Learn how to transform big data into powerful and actionable educational insights to improve student outcomes on your campus in this Special Report.
Both the 2010 and 2011 Horizon Report from the New Media Consortium suggest that cloud computing will become mainstream in the next year in K-12 school districts. A number of states, including Oregon, have already signed agreements with Google so that any district in the state can choose to move to Google Apps.
On the higher education side, members of the California State University system have adopted both Microsoft Live@edu and Google Apps. But other universities have halted Gmail pilots because they're concerned that research information being stored outside of the United States could become public.
The CDW-G 2011 Cloud Computing Tracking Poll surveyed 1,200 IT leaders in eight industry sub-groups. Keep reading to find out their organizations' stance on cloud computing.
|All 8 sectors||K-12||Higher ed|
|Percent of institutions with a written strategic plan for adopting cloud computing||38%||31%||29%|
Large business and higher education industries lead the pack when it comes to cloud adoption. Thirty-seven percent of the 150 respondents in the large business category are implementing or maintaining cloud computing in their organizations.
And of the 150 respondents in higher education organizations, 34 percent are doing the same. Comparatively, 27 percent of K-12 organizations are implementing or maintaining cloud computing.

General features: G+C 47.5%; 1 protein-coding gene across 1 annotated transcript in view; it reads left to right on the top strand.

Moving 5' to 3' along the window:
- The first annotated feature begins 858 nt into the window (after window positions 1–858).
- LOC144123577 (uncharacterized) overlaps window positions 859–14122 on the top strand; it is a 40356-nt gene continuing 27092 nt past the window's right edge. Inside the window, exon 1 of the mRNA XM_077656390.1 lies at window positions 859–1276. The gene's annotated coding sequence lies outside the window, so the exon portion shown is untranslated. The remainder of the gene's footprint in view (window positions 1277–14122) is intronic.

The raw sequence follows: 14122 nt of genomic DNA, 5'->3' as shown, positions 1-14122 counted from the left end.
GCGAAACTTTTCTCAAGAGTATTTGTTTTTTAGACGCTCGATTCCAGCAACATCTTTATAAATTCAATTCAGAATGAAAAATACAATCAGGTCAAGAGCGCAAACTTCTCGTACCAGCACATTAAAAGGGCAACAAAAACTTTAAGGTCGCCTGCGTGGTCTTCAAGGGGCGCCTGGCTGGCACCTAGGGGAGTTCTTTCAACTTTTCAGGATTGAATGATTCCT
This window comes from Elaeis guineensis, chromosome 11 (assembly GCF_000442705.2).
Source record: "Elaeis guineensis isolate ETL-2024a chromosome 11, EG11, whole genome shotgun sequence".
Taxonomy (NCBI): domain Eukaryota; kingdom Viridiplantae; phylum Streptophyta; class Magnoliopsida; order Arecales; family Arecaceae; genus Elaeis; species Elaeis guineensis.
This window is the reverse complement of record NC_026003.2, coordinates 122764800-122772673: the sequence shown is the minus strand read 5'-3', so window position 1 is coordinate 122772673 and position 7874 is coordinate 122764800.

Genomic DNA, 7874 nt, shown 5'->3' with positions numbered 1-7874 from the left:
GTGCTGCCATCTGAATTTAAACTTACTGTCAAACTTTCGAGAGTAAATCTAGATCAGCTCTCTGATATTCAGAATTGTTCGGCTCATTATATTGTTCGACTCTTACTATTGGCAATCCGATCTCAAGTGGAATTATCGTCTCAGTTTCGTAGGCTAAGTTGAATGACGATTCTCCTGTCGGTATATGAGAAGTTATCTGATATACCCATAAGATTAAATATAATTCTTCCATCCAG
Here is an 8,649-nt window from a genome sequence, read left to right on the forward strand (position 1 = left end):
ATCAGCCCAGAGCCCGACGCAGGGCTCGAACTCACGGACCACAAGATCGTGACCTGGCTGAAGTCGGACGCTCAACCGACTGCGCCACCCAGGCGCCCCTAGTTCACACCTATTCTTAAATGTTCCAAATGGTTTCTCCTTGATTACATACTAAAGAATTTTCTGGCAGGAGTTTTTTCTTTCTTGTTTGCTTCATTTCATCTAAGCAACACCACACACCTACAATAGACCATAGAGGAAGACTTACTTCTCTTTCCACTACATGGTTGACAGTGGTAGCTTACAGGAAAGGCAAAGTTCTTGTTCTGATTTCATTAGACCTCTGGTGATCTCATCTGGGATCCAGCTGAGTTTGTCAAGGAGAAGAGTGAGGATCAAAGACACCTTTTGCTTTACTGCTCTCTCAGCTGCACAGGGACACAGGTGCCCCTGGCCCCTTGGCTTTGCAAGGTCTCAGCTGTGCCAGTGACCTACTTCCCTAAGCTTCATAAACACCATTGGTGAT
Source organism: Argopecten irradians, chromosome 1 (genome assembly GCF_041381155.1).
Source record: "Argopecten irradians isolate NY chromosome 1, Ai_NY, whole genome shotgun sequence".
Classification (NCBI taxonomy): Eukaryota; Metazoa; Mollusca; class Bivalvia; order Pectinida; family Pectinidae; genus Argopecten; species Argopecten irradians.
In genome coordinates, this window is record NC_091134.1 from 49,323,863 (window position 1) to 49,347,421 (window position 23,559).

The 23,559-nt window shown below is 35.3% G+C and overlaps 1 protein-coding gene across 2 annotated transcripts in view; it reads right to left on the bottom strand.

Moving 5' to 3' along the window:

While the majority of the IT leaders surveyed have at least one cloud application in their organization, most of them don't have an adoption strategy for cloud computing.
In general, most organizations are struggling to keep the lights on, said Nathan Coutinho, solutions manager at CDW. In K-12, IT leaders are still trying to virtualize as much as possible and deal with compatability issues as they upgrade to Windows 7 and Office 2010. And they're doing it with skeleton staff.
"What's happening is that there's very little research going on, very little chance to be proactive, and that's what really holding people back on trying to build an actual adoption strategy," Coutinho said. "Just being able to discover what's going on is kind of a challenge."
And it's even more of a challenge because new companies and cloud models come out all the time. With the changing landscape of cloud computing, IT managers see it as noise and decide not to worry about cloud computing until it becomes real to them.
Once they get past the mundane tasks of upgrading and migrating, they can look at a strategy. In a year, Coutinho predicted that the poll would find different results.
Eighty-four percent of organizations say they use at least one cloud application. The most commonly used cloud services are commodity applications, including Gmail, Google Docs, Microsoft LiveMeeting and WebEx.
Half of higher education institutions use Gmail and Google Docs. In K-12, 57 percent use Google Docs and 39 percent use Gmail.
K-12 administrators choose these apps because they don't have the time to plan or the budget to maintain something they build.
In government, "You're seeing a lot of Gmail, a lot of [Microsoft] BPOS, because it's secure, it's done by someone else, and you can have it instantly available in hours as opposed to months and months of planning," Coutinho said.
Of the 320 IT leaders who are implementing or maintaining cloud computing, 32 percent said security concerns hold them back from continuing to implement it. And of the 880 leaders who aren't implementing, maintaining or considering cloud computing, 45 percent cited security as their top concern.